There are three (3) methods of waste management that are acceptable in many countries around the world. According to Jeni Braxton of Ezine Articles.com, these are: Landfill, Incineration and Recycling.

Landfill

Amongst the many waste management methods, using a landfill is probably the most practiced in more areas of the world than any other method. Landfills are often old and abandoned quarries and mining areas. Considered the most cost-effective way of waste disposal, about 75% of the cost of implementation is attributable to the collection and transportation of waste from residential and businesses to the landfills. The waste is layered in thin spreads and then compacted, with a layer of clean earth covering the waste material before more layers are added over time.

Incineration

Incineration as a disposal method involves burning the trash. Sometimes this is simply referred to as thermal treatment, as a general category of high temperature treatment of trash material. This method can be used to transform waste into heat, gas, steam and ash. One of the advantages of incineration is that with this method, refuse volume can be reduced by half or more and it requires little usage of land. An incineration facility can be built in a small area to process huge amounts of waste. It definitely saves a lot of space compared with using a landfill only. This method is popular in countries like Japan where space is limited.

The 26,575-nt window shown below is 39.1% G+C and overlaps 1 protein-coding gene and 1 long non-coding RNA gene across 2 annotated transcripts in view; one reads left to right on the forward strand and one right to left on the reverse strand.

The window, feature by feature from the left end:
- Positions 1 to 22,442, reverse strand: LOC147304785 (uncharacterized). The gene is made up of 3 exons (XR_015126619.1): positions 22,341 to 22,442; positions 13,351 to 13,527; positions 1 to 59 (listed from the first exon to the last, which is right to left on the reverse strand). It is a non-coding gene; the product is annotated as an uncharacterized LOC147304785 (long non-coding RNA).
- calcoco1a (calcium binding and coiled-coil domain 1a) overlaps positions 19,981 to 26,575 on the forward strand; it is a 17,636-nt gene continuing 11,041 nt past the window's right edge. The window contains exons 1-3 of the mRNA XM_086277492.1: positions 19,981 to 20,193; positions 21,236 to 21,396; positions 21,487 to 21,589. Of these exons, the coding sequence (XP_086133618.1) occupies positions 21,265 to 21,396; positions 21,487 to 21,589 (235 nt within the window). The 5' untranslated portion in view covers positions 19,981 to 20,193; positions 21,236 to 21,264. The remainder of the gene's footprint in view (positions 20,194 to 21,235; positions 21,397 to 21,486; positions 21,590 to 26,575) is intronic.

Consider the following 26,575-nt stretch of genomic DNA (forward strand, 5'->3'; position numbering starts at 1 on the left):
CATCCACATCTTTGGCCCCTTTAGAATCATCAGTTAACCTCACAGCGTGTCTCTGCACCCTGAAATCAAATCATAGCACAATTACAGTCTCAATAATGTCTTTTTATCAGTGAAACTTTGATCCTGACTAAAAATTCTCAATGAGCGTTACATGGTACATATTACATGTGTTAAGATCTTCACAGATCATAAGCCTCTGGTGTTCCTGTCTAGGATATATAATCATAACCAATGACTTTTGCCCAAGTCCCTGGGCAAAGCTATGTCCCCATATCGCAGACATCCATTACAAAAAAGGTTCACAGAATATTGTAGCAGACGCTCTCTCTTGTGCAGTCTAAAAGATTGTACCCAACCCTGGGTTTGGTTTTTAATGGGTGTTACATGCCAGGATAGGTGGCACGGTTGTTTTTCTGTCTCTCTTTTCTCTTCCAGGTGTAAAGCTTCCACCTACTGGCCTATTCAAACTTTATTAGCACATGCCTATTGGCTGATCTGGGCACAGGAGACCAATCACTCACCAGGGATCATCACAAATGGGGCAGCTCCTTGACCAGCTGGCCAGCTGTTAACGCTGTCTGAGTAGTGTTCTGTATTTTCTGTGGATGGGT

Recycling

Recycling of waste material means taking the materials and transforming them into new products. This is a key concept in the modern waste minimization philosophy. It’s about lessening the strain on the environment through minimizing the need to fully dispose (eg. by incineration and causing air pollution) of the waste generated and reducing the need to introduce new raw materials into the environment and then having to dispose of them later. In your everyday living, you may already be separating out paper products, aluminum soda cans or glass bottles into different waste containers so that these could be recycled. When bring your own shopping bag to the supermarket instead of using a new plastic bag, that’s another way of recycling. (Source: http://EzineArticles.com/4065087)